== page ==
The diminished output of the No. 5 reactor at the Hamaoka Nuclear Power Plant in Shizuoka Prefecture and the No. 2 reactor at the Shika Nuclear Power Plant in Ishikawa Prefecture are vestiges of how Hitachi was pushed to the brink of quitting the nuclear energy business. Chubu Electric Power Co. operates the Hamaoka plant, while Hokuriku Electric Power Co. runs the Shika power station. Hitachi constructed both these advanced boiling water reactors, which had a rated output capacity of 1.35 million kilowatts. However, in 2006, inspections revealed that a design fault had caused many blades in the low-pressure steam turbine to crack, or even break. Both reactors had to be shut down for an extended period.

Hitachi repaired the faulty turbines at the two reactors at considerable expense, but the reactors never regained their full output capacity. Chubu Electric sought compensation of ¥41.8 billion, while Hokuriku Electric demanded ¥20.2 billion to cover losses arising from the shutdown. In the end, Hitachi agreed to pay Chubu Electric ¥9 billion and Hokuriku Electric ¥6 billion. At the time, Hitachi's core businesses—home appliances, information systems and heavy electrical machinery—were struggling across the board. In fiscal 2008, Hitachi logged a net loss of ¥790 billion, the largest ever by a domestic manufacturer.

"Clinging on to our money-losing nuclear energy business won't help drag the company off rock-bottom," a discouraged Hitachi official said. The idea of transferring this business to Toshiba, which was in excellent spirits following its acquisition of Westinghouse, was becoming a more realistic proposition.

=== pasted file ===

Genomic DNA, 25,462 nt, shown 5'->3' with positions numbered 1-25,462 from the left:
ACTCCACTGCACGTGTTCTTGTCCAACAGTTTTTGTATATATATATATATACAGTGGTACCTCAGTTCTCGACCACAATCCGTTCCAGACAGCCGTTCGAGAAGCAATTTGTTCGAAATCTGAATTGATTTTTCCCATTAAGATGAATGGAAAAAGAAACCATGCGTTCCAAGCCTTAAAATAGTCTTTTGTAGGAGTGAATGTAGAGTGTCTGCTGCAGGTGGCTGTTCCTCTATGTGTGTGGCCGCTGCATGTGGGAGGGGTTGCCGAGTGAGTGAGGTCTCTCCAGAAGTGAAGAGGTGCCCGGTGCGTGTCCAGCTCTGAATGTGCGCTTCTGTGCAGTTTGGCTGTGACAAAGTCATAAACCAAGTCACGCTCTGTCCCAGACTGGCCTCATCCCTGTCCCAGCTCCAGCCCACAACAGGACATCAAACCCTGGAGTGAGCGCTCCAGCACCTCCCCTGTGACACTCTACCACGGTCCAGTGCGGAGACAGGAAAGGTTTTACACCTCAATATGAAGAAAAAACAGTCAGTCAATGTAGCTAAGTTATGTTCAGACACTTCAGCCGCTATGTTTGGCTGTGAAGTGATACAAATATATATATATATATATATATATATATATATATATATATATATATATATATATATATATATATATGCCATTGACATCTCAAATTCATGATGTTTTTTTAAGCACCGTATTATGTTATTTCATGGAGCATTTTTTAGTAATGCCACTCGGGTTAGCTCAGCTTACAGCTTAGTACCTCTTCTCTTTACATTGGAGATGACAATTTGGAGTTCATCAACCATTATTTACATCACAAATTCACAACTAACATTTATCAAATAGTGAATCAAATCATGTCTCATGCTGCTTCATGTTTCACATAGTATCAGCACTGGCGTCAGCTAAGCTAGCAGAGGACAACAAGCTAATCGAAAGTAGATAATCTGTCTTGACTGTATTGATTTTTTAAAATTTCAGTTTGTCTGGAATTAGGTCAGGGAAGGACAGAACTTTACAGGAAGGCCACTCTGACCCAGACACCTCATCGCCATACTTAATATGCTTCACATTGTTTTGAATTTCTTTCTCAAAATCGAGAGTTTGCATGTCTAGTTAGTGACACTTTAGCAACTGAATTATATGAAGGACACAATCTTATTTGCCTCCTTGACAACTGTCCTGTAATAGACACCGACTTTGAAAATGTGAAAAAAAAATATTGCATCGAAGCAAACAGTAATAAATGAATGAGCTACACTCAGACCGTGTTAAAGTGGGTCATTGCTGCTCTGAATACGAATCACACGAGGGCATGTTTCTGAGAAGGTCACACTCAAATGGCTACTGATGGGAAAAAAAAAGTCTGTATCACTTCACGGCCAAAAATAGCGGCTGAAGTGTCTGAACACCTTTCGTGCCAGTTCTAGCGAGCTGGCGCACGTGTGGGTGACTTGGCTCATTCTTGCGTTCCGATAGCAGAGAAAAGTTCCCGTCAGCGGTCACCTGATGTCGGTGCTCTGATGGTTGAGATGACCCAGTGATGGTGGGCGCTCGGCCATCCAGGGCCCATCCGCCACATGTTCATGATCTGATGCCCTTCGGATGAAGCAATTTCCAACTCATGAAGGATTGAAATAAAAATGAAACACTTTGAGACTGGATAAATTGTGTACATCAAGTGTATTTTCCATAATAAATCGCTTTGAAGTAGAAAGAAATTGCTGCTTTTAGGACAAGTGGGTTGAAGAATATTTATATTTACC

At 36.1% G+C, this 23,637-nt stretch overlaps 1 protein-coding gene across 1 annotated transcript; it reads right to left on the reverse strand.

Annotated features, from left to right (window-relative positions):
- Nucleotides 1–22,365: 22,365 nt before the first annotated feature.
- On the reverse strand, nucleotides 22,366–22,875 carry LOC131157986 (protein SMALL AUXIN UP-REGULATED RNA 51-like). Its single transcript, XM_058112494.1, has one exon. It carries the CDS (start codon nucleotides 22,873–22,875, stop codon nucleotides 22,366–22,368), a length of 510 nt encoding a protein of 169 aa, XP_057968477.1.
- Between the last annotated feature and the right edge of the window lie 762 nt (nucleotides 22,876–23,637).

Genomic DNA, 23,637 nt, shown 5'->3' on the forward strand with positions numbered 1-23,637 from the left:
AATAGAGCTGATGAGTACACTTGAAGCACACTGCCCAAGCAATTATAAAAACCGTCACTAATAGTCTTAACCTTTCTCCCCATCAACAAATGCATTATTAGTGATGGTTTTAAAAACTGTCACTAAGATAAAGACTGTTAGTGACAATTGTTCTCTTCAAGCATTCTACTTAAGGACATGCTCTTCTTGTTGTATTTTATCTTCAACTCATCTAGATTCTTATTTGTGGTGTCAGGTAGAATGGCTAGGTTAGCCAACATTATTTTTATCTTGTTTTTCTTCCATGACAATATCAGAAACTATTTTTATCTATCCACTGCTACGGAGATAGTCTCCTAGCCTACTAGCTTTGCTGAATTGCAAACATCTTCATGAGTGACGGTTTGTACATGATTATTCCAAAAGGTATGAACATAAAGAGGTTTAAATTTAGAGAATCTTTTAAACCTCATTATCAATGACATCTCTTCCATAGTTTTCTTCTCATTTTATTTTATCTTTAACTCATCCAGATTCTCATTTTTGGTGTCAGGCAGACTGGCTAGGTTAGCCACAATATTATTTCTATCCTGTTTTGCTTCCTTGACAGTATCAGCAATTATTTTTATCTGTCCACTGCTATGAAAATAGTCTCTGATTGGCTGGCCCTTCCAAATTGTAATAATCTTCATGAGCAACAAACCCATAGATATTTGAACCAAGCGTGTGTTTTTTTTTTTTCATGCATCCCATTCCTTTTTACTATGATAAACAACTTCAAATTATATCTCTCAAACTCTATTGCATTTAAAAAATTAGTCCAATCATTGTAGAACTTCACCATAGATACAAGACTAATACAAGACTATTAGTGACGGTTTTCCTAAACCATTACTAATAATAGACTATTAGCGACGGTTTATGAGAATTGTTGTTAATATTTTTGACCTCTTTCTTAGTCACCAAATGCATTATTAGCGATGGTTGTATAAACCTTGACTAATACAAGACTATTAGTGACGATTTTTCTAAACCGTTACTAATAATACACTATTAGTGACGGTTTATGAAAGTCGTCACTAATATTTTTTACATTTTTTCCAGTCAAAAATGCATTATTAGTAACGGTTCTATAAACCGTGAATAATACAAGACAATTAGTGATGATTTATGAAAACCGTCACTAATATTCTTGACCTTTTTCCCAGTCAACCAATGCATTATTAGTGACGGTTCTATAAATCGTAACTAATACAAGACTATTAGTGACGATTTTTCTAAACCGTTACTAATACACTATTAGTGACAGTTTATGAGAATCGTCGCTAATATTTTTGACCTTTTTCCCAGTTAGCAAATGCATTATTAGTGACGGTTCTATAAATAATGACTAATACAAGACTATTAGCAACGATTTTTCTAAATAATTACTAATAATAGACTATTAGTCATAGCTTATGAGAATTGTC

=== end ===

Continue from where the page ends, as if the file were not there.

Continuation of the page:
Seven years on from that, the positions of Hitachi and Toshiba have, somewhat ironically, been switched. Toshiba has sold its medical device and home appliance units and is withdrawing from the domestic TV production business. Its cash flow is dwindling. Westinghouse's status as a growth driver for Toshiba was reinforced by its recent agreement to construct six reactors in India, but with a capital adequacy ratio of just 5.5 percent, Toshiba does not have the money to make new investments, including in its crucial NAND flash memory business.

Due to these circumstances, a plan was floated to sell off some of Toshiba's shares in Westinghouse, its prized possession. This would reduce Toshiba's stake from the current 87 percent to 51 percent. Selling off Toshiba's domestic boiling water reactor business also is under consideration. The bottom line is that Toshiba will discard its operations in the shrinking domestic nuclear energy industry, but by holding tightly to a 51 percent share in Westinghouse, it will seek a path for survival through the overseas market for pressurized water reactors.